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I started reading Stephen King's novel "Under the dome" and discovered the word coaxable:

Andy was an extremely coaxable man, and eventually Claudette had gotten her way.

I cannot find a definition for this word in the online dictionary.

I found a definition for the verb coax:

  • to influence or persuade (a person or animal) to do something by talking in a gentle and friendly way
  • to get (something) by talking in a gentle and friendly way

So my guess is that the author meant that Andy is easily coaxed by Claudette.

Does this word exists or did the author invent it? If it exists, why is it not in the dictionary?

Is my understanding of the meaning correct?

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    Well, it does now. (I read it as co-axable. Doh!) – Mick Nov 1 '16 at 23:11
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    Sure, in English, one can do that sort of thing. There is no academy hovering over us (like in France or Spain). able is a suffix in English. – Lambie Nov 1 '16 at 23:15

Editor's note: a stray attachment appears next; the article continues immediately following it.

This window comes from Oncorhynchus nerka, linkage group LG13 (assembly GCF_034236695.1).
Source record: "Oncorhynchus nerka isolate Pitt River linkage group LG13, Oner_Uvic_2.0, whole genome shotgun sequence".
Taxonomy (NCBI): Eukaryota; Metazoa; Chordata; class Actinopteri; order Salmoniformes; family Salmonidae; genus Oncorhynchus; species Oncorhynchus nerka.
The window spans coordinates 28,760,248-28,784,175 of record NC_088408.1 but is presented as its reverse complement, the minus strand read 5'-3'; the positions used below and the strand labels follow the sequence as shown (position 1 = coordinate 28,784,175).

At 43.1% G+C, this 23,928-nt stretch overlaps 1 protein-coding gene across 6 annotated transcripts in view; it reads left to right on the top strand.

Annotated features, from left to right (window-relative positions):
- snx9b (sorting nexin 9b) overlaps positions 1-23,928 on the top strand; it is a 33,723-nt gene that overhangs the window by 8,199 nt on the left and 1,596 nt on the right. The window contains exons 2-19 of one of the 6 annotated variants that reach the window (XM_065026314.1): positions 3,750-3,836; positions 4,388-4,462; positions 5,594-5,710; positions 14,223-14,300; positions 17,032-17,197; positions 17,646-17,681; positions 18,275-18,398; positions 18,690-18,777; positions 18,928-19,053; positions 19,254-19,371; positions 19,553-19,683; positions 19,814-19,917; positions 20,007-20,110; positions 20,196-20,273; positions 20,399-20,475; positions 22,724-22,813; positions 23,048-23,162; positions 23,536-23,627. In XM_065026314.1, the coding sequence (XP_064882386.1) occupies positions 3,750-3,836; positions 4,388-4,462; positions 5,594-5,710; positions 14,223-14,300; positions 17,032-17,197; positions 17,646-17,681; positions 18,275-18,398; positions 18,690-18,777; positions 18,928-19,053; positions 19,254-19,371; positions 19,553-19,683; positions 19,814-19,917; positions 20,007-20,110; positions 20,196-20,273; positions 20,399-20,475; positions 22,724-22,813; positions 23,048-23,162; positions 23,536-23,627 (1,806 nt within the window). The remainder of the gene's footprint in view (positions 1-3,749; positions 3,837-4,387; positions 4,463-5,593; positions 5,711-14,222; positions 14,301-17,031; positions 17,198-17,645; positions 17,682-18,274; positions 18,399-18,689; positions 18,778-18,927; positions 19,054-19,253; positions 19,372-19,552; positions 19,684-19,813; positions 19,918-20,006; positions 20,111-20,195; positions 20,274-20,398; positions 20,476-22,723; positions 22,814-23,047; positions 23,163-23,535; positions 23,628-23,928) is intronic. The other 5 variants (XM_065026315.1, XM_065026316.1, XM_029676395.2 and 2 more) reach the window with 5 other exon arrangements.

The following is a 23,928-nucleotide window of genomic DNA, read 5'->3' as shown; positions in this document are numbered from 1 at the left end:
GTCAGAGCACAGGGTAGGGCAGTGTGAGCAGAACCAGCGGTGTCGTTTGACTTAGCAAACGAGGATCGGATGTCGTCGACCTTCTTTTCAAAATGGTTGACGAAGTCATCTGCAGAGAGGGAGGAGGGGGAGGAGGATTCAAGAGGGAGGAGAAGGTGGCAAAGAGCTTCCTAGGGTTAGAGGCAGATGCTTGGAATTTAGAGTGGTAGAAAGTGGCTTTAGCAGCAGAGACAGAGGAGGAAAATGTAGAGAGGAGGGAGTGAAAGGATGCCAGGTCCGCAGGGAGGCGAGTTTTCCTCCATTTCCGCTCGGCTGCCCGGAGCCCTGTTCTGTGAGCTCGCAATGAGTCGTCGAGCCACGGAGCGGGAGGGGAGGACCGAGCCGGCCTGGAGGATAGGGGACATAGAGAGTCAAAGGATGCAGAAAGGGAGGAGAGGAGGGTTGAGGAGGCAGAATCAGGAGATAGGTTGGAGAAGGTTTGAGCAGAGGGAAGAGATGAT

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    If a word is used by an author, it therefore exists; cf. addiction, bedazzled, dishearten, swagger, etc., all invented by an author. "Is the word listed in a dictionary?" is a separate question. (Your interpration of the word is correct! See this entry in the Collins dictionary.) – P. E. Dant Reinstate Monica Nov 1 '16 at 23:20
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Your meaning of the word is correct.
The suffix

-able

is used to mean "something can be"

drinkable
can be drunk

wearable
can be worn

coachable
can be coached

by extension

coaxable
can be coaxed

Horses are not very coaxable, thus the saying "You can lead a horse to water but you can't make him drink".

Children are usually coaxable with the promise of a present or a sweet, many parents might consider this tactic bribery.

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